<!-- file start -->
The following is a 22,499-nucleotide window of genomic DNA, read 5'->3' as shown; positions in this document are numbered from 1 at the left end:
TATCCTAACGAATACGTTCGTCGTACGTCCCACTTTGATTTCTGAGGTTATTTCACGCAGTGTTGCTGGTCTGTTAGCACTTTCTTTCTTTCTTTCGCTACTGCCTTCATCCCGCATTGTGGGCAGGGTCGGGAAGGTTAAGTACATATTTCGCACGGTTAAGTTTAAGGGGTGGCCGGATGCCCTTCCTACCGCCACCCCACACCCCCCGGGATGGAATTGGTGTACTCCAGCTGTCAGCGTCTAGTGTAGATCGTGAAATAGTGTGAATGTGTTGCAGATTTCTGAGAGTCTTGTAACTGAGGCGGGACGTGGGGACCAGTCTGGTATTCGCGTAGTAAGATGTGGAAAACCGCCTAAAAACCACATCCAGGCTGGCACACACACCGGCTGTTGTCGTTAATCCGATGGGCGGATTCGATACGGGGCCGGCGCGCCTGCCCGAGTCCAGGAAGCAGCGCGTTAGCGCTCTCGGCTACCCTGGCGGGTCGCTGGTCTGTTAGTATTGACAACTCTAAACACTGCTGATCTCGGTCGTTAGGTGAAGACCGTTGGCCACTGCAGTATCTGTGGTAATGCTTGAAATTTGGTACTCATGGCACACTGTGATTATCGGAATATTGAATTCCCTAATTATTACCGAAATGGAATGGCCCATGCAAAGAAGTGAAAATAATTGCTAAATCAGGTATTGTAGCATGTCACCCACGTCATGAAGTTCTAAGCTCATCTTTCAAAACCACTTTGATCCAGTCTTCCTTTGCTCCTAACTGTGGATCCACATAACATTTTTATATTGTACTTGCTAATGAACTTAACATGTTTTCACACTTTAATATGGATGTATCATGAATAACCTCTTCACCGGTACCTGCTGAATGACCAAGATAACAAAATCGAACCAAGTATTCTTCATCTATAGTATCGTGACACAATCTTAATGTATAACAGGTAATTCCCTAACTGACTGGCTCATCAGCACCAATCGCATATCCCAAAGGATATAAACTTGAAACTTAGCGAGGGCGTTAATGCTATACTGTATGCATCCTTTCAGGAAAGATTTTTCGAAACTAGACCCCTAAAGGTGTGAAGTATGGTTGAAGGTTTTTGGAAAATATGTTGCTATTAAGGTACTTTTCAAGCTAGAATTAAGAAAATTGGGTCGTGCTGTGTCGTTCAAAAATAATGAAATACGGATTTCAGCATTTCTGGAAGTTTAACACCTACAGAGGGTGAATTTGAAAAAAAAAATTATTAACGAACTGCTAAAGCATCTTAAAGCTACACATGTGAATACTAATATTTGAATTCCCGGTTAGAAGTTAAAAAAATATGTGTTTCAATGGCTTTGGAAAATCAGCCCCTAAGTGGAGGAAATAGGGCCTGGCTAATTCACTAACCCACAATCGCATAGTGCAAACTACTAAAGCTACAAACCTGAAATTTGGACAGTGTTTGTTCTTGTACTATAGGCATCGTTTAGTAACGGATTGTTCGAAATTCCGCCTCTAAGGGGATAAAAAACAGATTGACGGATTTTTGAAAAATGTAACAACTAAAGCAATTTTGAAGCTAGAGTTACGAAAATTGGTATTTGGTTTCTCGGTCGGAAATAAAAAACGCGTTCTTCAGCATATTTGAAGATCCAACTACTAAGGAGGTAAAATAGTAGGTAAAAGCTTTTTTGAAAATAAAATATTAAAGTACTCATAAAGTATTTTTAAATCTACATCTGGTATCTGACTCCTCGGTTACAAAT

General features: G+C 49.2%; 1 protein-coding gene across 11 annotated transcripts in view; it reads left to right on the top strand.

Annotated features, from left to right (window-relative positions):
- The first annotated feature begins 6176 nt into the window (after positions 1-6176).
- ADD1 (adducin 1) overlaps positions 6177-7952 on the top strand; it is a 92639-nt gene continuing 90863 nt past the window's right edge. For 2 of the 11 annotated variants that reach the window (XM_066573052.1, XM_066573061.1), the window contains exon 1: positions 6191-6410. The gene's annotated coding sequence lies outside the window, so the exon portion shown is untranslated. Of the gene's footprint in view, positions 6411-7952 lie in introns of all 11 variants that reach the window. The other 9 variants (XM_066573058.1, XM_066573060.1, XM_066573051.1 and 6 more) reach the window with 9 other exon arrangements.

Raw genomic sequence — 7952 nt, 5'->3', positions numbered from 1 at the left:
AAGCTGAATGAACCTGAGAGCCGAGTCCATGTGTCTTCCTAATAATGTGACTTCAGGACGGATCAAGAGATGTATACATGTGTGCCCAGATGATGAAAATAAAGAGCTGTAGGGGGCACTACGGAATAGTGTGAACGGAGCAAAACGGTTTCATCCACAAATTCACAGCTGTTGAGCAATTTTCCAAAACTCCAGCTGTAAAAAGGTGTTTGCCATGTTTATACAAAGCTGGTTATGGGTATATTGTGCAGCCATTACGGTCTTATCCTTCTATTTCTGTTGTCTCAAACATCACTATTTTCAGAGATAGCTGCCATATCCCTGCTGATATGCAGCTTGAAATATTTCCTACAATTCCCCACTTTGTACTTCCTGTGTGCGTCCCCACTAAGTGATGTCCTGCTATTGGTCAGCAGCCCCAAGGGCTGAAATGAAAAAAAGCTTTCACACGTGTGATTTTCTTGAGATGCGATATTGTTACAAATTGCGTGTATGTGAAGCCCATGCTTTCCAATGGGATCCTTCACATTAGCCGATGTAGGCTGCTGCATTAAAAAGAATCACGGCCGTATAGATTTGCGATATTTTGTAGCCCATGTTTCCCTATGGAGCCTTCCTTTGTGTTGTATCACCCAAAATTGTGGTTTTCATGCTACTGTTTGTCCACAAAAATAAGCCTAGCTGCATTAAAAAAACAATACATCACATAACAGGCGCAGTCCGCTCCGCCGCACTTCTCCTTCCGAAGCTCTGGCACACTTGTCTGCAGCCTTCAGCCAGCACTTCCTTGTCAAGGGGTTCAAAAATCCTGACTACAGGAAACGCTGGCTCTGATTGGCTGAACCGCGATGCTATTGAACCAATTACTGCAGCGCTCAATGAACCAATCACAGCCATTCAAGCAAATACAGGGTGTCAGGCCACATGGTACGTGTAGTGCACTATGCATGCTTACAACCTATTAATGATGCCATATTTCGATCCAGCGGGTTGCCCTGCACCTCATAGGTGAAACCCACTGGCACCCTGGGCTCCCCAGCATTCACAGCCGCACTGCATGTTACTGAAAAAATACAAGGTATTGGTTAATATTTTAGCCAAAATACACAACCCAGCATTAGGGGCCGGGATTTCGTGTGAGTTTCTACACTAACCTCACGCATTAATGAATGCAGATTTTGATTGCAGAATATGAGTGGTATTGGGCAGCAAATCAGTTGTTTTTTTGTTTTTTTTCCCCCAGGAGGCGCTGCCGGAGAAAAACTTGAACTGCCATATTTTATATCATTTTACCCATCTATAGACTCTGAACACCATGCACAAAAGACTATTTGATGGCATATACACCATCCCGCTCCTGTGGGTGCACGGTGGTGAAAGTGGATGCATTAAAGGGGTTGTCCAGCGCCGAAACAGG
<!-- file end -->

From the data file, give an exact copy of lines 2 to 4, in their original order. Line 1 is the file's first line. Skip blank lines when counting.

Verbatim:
TATCCTAACGAATACGTTCGTCGTACGTCCCACTTTGATTTCTGAGGTTATTTCACGCAGTGTTGCTGGTCTGTTAGCACTTTCTTTCTTTCTTTCGCTACTGCCTTCATCCCGCATTGTGGGCAGGGTCGGGAAGGTTAAGTACATATTTCGCACGGTTAAGTTTAAGGGGTGGCCGGATGCCCTTCCTACCGCCACCCCACACCCCCCGGGATGGAATTGGTGTACTCCAGCTGTCAGCGTCTAGTGTAGATCGTGAAATAGTGTGAATGTGTTGCAGATTTCTGAGAGTCTTGTAACTGAGGCGGGACGTGGGGACCAGTCTGGTATTCGCGTAGTAAGATGTGGAAAACCGCCTAAAAACCACATCCAGGCTGGCACACACACCGGCTGTTGTCGTTAATCCGATGGGCGGATTCGATACGGGGCCGGCGCGCCTGCCCGAGTCCAGGAAGCAGCGCGTTAGCGCTCTCGGCTACCCTGGCGGGTCGCTGGTCTGTTAGTATTGACAACTCTAAACACTGCTGATCTCGGTCGTTAGGTGAAGACCGTTGGCCACTGCAGTATCTGTGGTAATGCTTGAAATTTGGTACTCATGGCACACTGTGATTATCGGAATATTGAATTCCCTAATTATTACCGAAATGGAATGGCCCATGCAAAGAAGTGAAAATAATTGCTAAATCAGGTATTGTAGCATGTCACCCACGTCATGAAGTTCTAAGCTCATCTTTCAAAACCACTTTGATCCAGTCTTCCTTTGCTCCTAACTGTGGATCCACATAACATTTTTATATTGTACTTGCTAATGAACTTAACATGTTTTCACACTTTAATATGGATGTATCATGAATAACCTCTTCACCGGTACCTGCTGAATGACCAAGATAACAAAATCGAACCAAGTATTCTTCATCTATAGTATCGTGACACAATCTTAATGTATAACAGGTAATTCCCTAACTGACTGGCTCATCAGCACCAATCGCATATCCCAAAGGATATAAACTTGAAACTTAGCGAGGGCGTTAATGCTATACTGTATGCATCCTTTCAGGAAAGATTTTTCGAAACTAGACCCCTAAAGGTGTGAAGTATGGTTGAAGGTTTTTGGAAAATATGTTGCTATTAAGGTACTTTTCAAGCTAGAATTAAGAAAATTGGGTCGTGCTGTGTCGTTCAAAAATAATGAAATACGGATTTCAGCATTTCTGGAAGTTTAACACCTACAGAGGGTGAATTTGAAAAAAAAAATTATTAACGAACTGCTAAAGCATCTTAAAGCTACACATGTGAATACTAATATTTGAATTCCCGGTTAGAAGTTAAAAAAATATGTGTTTCAATGGCTTTGGAAAATCAGCCCCTAAGTGGAGGAAATAGGGCCTGGCTAATTCACTAACCCACAATCGCATAGTGCAAACTACTAAAGCTACAAACCTGAAATTTGGACAGTGTTTGTTCTTGTACTATAGGCATCGTTTAGTAACGGATTGTTCGAAATTCCGCCTCTAAGGGGATAAAAAACAGATTGACGGATTTTTGAAAAATGTAACAACTAAAGCAATTTTGAAGCTAGAGTTACGAAAATTGGTATTTGGTTTCTCGGTCGGAAATAAAAAACGCGTTCTTCAGCATATTTGAAGATCCAACTACTAAGGAGGTAAAATAGTAGGTAAAAGCTTTTTTGAAAATAAAATATTAAAGTACTCATAAAGTATTTTTAAATCTACATCTGGTATCTGACTCCTCGGTTACAAAT

General features: G+C 49.2%; 1 protein-coding gene across 11 annotated transcripts in view; it reads left to right on the top strand.

Annotated features, from left to right (window-relative positions):